An en­try-level small car no longer means a poverty pack. Two top sell­ers are sep­a­rated by PAUL POT­TINGER

Herald Sun - Motoring - - Car News -

En­try-level small cars no longer mean a poverty pack. We match Toy­ota’s Corolla As­cent and Holden’s Cruze Equipe


This looked good last year, but now . . . $2K over the $19,990 en­try man­ual gets a con­tin­u­ously vari­able auto but not a lot of booty be­sides Blue­tooth. You get cruise but have to make do with 16-inch steel wheels. The $1K dearer As­cent Sport gets al­loys and re­vers­ing cam­era. Capped ser­vic­ing but it’s twice yearly.


The car­ry­over but up­dated 1.8-litre four makes 103kW/173Nm with top torque ar­riv­ing lower, where it’s sorely needed. The CVT helps it to 6.6L/100km, bet­ter than the six-speed man­ual no one would buy. It’s one of the bet­ter such trans­mis­sions, a vast im­prove­ment on the old four-speed auto.


The cardi­gan car cau­tiously em­braces style with ac­cents from the 86 sports coupe that it oth­er­wise in no way re­sem­bles. ‘‘Wedgy and a bit edgy,’’ Gover calls it. In­side it beats the Cruze for touch and feel but is so far be­hind in terms of kit it hurts. Big, com­fort­able seats front and back.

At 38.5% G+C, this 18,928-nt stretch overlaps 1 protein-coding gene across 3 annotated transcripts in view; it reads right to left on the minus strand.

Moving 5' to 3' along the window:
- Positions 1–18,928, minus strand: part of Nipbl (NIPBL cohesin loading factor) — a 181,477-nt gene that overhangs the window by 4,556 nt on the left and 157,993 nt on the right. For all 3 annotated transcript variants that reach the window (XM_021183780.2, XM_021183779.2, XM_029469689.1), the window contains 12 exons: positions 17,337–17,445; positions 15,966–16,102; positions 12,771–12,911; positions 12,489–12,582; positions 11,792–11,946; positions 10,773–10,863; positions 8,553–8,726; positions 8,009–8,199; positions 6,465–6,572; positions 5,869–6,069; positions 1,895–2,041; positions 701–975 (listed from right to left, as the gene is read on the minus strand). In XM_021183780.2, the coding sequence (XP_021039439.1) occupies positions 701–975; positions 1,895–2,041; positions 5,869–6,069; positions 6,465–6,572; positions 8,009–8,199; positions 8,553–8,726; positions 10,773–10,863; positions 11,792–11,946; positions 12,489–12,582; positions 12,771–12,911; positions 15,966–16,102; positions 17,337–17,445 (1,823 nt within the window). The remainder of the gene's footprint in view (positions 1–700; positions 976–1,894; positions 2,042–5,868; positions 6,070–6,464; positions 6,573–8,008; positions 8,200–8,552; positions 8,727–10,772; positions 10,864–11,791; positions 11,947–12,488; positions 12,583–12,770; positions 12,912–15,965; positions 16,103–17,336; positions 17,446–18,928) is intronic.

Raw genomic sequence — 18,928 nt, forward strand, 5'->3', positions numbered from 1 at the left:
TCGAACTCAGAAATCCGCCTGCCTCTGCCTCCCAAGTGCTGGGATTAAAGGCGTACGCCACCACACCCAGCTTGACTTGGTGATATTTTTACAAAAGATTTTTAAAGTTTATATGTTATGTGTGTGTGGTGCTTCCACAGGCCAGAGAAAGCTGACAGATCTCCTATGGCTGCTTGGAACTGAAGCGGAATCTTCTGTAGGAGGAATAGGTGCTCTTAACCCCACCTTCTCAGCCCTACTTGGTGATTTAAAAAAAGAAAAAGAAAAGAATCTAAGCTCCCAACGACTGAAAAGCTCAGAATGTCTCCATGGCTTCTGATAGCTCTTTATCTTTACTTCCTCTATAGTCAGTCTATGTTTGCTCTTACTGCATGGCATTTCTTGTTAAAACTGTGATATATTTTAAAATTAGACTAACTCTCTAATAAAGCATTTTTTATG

Life-sav­ing tech­nol­ogy such as sta­bil­ity con­trol was not even op­tional un­til too re­cently but now the car sets the stan­dard. Seven airbags — one more than most — and the driver’s knee pro­tec­tion should be em­u­lated by all. The crash rat­ing is, of course, five stars.


No one ex­pects dy­namic ful­fil­ment of the vis­ual prom­ise, so it’s churl­ish to carp. Toy­ota’s lat­est car makes steps, not strides, in this di­rec­tion, an­other area in which the small car game has passed it. Yet it’s un­fussed and un­de­mand­ing, as is its likely buyer.

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